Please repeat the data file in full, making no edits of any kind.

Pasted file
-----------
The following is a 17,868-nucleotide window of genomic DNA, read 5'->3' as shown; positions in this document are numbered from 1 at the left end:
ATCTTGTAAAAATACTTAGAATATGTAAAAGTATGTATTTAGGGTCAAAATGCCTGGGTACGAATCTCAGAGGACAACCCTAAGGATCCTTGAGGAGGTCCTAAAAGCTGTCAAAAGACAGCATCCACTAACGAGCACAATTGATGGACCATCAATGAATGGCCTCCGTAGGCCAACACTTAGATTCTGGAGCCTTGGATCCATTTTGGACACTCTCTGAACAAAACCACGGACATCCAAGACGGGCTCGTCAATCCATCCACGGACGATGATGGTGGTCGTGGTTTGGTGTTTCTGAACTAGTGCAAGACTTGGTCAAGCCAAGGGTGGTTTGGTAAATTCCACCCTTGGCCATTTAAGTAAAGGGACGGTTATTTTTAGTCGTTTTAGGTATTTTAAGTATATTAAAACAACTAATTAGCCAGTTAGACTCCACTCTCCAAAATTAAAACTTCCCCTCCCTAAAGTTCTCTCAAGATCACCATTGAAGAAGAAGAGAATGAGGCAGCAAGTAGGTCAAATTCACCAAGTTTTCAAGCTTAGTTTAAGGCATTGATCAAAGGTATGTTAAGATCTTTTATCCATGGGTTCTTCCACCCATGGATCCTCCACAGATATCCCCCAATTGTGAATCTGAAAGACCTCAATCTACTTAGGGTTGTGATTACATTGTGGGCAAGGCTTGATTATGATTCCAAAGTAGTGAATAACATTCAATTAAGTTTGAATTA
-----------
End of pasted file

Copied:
The following is a 17,868-nucleotide window of genomic DNA, read 5'->3' as shown; positions in this document are numbered from 1 at the left end:
ATCTTGTAAAAATACTTAGAATATGTAAAAGTATGTATTTAGGGTCAAAATGCCTGGGTACGAATCTCAGAGGACAACCCTAAGGATCCTTGAGGAGGTCCTAAAAGCTGTCAAAAGACAGCATCCACTAACGAGCACAATTGATGGACCATCAATGAATGGCCTCCGTAGGCCAACACTTAGATTCTGGAGCCTTGGATCCATTTTGGACACTCTCTGAACAAAACCACGGACATCCAAGACGGGCTCGTCAATCCATCCACGGACGATGATGGTGGTCGTGGTTTGGTGTTTCTGAACTAGTGCAAGACTTGGTCAAGCCAAGGGTGGTTTGGTAAATTCCACCCTTGGCCATTTAAGTAAAGGGACGGTTATTTTTAGTCGTTTTAGGTATTTTAAGTATATTAAAACAACTAATTAGCCAGTTAGACTCCACTCTCCAAAATTAAAACTTCCCCTCCCTAAAGTTCTCTCAAGATCACCATTGAAGAAGAAGAGAATGAGGCAGCAAGTAGGTCAAATTCACCAAGTTTTCAAGCTTAGTTTAAGGCATTGATCAAAGGTATGTTAAGATCTTTTATCCATGGGTTCTTCCACCCATGGATCCTCCACAGATATCCCCCAATTGTGAATCTGAAAGACCTCAATCTACTTAGGGTTGTGATTACATTGTGGGCAAGGCTTGATTATGATTCCAAAGTAGTGAATAACATTCAATTAAGTTTGAATTA